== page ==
This issue features 6.8 Remington SPC; .44 Russian; .257 Weatherby Magnum; Precision, and Then Some; A Duo of Colt Frontier Six Shooters; and much more.
We continue our WWII Small Arms Series. Jeremiah and Mike Venturino discuss the history, care, lo... ...Read More >
In this episode we run a full load development on the .308 Winchester and shoot the new Nosler Mo... ...Read More >
In this episode of Handloader TV we put the new Ruger made Marlin 1895 SBL through a full load de... ...Read More >
The .300 Whisper/Blackout is an interesting cartridge because of its history, military interest and versatility. The concept for the cartridge must be credited to J.D. Jones of SSK Industries and dates back to the 1990s when the .300 Whisper was born by shortening and necking up .221 Remington Fireball cases to accept .308-inch diameter bullets. If I look back to 2011, the .300 Whisper was essentially reintroduced by Advanced Armament Corporation as the .300 AAC Blackout, which was approved by the Sporting Arms and Ammunition Manufacturers’ Institute (SAAMI) while the .300 Whisper remained a wildcat cartridge. The .300 Whisper is essentially survived by the .300 Blackout and many barrelmakers are chambering the cartridge. ...Read More >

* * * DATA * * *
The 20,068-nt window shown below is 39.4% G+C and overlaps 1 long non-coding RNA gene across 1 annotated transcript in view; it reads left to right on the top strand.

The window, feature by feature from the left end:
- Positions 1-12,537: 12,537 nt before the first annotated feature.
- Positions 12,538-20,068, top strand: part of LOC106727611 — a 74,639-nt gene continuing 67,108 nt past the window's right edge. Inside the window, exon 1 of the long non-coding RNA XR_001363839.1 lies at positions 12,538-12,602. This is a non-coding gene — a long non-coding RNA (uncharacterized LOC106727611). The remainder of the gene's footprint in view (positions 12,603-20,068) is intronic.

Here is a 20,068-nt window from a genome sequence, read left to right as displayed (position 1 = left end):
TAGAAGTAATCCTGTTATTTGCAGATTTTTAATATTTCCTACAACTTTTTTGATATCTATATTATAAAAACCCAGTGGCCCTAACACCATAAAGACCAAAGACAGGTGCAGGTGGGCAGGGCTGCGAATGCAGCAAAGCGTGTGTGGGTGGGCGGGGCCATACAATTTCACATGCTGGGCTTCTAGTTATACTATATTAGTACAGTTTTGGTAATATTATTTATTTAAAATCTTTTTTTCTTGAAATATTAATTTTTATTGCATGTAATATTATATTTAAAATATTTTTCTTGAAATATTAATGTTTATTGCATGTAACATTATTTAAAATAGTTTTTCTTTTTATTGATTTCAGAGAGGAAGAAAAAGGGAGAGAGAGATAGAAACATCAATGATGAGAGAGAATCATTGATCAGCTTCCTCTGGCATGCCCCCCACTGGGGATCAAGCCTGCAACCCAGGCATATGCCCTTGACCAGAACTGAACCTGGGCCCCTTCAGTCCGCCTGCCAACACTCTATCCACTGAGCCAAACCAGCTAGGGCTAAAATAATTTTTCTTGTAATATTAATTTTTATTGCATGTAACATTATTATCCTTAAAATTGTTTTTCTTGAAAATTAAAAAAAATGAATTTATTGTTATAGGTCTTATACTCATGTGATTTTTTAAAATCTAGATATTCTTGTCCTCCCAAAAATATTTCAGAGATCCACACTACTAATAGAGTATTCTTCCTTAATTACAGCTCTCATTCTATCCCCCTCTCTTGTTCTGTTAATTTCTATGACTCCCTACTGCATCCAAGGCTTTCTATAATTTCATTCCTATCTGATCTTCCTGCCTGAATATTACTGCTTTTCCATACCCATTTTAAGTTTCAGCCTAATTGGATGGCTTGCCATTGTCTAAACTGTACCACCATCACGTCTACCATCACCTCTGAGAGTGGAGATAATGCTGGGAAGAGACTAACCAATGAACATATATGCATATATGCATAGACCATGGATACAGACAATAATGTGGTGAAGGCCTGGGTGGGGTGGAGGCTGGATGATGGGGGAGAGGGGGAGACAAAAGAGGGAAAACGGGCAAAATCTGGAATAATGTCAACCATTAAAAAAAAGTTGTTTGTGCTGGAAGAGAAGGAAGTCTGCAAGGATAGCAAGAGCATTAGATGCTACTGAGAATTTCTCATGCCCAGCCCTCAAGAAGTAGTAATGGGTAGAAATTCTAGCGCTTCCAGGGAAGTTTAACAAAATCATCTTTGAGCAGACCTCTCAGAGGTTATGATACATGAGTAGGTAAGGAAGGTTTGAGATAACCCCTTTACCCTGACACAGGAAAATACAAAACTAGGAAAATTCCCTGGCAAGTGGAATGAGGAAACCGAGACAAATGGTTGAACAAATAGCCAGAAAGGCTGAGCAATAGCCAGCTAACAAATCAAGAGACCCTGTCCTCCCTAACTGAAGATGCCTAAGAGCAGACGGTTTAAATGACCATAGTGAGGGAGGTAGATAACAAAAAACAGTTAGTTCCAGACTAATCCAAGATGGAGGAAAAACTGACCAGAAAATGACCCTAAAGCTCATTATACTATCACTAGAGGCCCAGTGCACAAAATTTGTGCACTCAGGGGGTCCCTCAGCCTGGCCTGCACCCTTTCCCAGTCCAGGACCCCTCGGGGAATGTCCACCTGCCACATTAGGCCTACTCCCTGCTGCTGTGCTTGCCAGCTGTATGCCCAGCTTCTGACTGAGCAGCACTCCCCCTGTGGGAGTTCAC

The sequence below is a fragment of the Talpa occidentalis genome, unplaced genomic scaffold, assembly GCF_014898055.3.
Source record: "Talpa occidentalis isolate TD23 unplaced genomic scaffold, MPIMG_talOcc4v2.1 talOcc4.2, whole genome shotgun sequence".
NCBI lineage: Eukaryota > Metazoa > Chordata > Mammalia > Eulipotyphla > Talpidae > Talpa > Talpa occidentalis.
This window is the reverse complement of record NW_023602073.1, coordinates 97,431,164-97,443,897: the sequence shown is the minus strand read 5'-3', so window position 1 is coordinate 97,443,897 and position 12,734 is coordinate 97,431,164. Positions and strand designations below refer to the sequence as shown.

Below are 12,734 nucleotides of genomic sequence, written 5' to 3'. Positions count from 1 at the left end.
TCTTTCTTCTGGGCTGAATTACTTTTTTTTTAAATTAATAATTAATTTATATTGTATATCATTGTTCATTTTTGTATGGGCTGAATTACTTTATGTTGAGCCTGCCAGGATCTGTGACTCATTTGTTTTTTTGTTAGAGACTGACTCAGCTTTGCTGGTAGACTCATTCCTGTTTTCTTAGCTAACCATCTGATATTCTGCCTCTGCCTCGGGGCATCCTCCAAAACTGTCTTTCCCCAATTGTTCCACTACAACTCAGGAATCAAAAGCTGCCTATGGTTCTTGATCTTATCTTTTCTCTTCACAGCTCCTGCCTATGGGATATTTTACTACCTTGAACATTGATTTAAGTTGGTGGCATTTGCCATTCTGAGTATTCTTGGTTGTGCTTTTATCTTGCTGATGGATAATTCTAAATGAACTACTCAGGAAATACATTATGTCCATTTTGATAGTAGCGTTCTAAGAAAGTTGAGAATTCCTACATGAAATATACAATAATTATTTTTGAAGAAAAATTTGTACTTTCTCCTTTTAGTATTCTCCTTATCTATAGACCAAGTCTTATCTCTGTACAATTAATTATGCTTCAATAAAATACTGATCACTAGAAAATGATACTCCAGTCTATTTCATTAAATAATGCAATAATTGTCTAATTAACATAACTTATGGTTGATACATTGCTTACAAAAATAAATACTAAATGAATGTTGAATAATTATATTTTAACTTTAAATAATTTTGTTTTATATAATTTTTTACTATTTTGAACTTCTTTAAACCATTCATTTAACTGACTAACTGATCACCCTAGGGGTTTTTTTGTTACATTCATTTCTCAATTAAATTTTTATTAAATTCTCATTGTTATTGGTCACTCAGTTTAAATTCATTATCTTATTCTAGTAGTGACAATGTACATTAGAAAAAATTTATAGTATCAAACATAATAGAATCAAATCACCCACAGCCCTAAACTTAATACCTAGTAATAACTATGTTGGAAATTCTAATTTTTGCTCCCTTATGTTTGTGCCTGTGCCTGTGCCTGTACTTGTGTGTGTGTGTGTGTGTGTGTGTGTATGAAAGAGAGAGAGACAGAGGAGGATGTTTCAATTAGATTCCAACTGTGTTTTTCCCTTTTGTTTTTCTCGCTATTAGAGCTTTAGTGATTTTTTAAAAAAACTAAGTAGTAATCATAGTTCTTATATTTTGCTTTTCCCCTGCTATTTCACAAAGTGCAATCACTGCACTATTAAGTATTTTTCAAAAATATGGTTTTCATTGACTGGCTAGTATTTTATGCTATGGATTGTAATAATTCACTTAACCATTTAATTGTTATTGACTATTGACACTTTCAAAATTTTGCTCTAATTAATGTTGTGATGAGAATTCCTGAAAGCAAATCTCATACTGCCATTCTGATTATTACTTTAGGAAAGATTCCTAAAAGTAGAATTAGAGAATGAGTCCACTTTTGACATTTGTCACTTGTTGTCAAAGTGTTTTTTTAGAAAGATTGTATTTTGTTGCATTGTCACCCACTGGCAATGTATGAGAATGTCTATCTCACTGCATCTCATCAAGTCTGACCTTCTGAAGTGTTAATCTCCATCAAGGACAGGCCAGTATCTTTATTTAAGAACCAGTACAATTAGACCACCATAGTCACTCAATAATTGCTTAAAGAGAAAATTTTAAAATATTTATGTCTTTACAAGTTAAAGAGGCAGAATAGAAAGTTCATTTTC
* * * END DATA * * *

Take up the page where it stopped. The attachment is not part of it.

To say the very least, we live in interesting times. As I write this column, it is well into May, and spring should have arrived in the West. With truck and travel trailer, rifles, reloading tools, and the required Canadian paperwork, Cathy and I ventured north to Saskatchewan, Canada, to visit family and get in a spring gopher shoot. The trip up was eventful as we dodged the tail of the spring blizzard that hammered Montana, North Dakota and southern Saskatchewan, while trying to miss being caught up in the second blizzard that was in hot pursuit of the first blizzard. The campgrounds that we had planned to overnight in on our trip north where all closed because they just physically did not have any place to push the snow to open the campground roads and campsites. ...Read More >
Q: I am a big fan of your “Pet Loads” feature in each issue. Just prior to the current powder and primer shortage, I started working up a new big-game load for my wife’s rifle chambered in 7mm-08 Remington using the Hornady 139-grain GMX. In your “Pet Loads” articles you generally include a load with a GMX bullet. I am curious how far off the lands you normally start when developing a new load with GMX bullets? And is there a sweet spot where you find the best accuracy? With powder and primers in short supply, I’m loath to do much in the way of experimentation. I appreciate your help! A.M., email ...Read More >
American cartridge handguns of .38 caliber have always been very popular. If we note that the 9mm Luger bullet is only .003 inch smaller in diameter than a .38 Special, .38 caliber becomes the most used size today as well. ...Read More >